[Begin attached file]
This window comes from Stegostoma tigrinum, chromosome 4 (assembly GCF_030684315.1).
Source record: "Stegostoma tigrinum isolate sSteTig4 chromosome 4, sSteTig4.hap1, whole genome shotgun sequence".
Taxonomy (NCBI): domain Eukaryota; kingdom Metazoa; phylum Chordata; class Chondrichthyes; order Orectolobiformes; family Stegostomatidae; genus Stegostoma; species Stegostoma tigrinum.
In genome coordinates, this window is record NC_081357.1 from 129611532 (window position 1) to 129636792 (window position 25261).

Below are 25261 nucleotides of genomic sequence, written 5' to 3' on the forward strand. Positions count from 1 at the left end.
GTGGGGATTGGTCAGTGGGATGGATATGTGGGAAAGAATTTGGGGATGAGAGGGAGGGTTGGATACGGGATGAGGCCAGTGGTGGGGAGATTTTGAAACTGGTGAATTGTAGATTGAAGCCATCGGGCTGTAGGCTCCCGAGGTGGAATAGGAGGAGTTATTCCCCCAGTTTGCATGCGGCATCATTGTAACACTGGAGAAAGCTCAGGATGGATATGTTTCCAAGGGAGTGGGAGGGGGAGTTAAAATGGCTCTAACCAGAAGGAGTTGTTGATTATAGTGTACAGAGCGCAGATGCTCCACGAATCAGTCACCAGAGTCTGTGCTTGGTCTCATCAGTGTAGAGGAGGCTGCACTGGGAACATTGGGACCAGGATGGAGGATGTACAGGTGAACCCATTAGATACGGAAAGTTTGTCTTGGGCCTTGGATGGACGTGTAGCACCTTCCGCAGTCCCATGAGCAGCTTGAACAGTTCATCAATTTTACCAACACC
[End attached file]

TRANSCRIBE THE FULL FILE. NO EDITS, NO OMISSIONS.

This window comes from Stegostoma tigrinum, chromosome 4 (assembly GCF_030684315.1).
Source record: "Stegostoma tigrinum isolate sSteTig4 chromosome 4, sSteTig4.hap1, whole genome shotgun sequence".
Taxonomy (NCBI): domain Eukaryota; kingdom Metazoa; phylum Chordata; class Chondrichthyes; order Orectolobiformes; family Stegostomatidae; genus Stegostoma; species Stegostoma tigrinum.
In genome coordinates, this window is record NC_081357.1 from 129611532 (window position 1) to 129636792 (window position 25261).

Below are 25261 nucleotides of genomic sequence, written 5' to 3' on the forward strand. Positions count from 1 at the left end.
GTGGGGATTGGTCAGTGGGATGGATATGTGGGAAAGAATTTGGGGATGAGAGGGAGGGTTGGATACGGGATGAGGCCAGTGGTGGGGAGATTTTGAAACTGGTGAATTGTAGATTGAAGCCATCGGGCTGTAGGCTCCCGAGGTGGAATAGGAGGAGTTATTCCCCCAGTTTGCATGCGGCATCATTGTAACACTGGAGAAAGCTCAGGATGGATATGTTTCCAAGGGAGTGGGAGGGGGAGTTAAAATGGCTCTAACCAGAAGGAGTTGTTGATTATAGTGTACAGAGCGCAGATGCTCCACGAATCAGTCACCAGAGTCTGTGCTTGGTCTCATCAGTGTAGAGGAGGCTGCACTGGGAACATTGGGACCAGGATGGAGGATGTACAGGTGAACCCATTAGATACGGAAAGTTTGTCTTGGGCCTTGGATGGACGTGTAGCACCTTCCGCAGTCCCATGAGCAGCTTGAACAGTTCATCAATTTTACCAACACC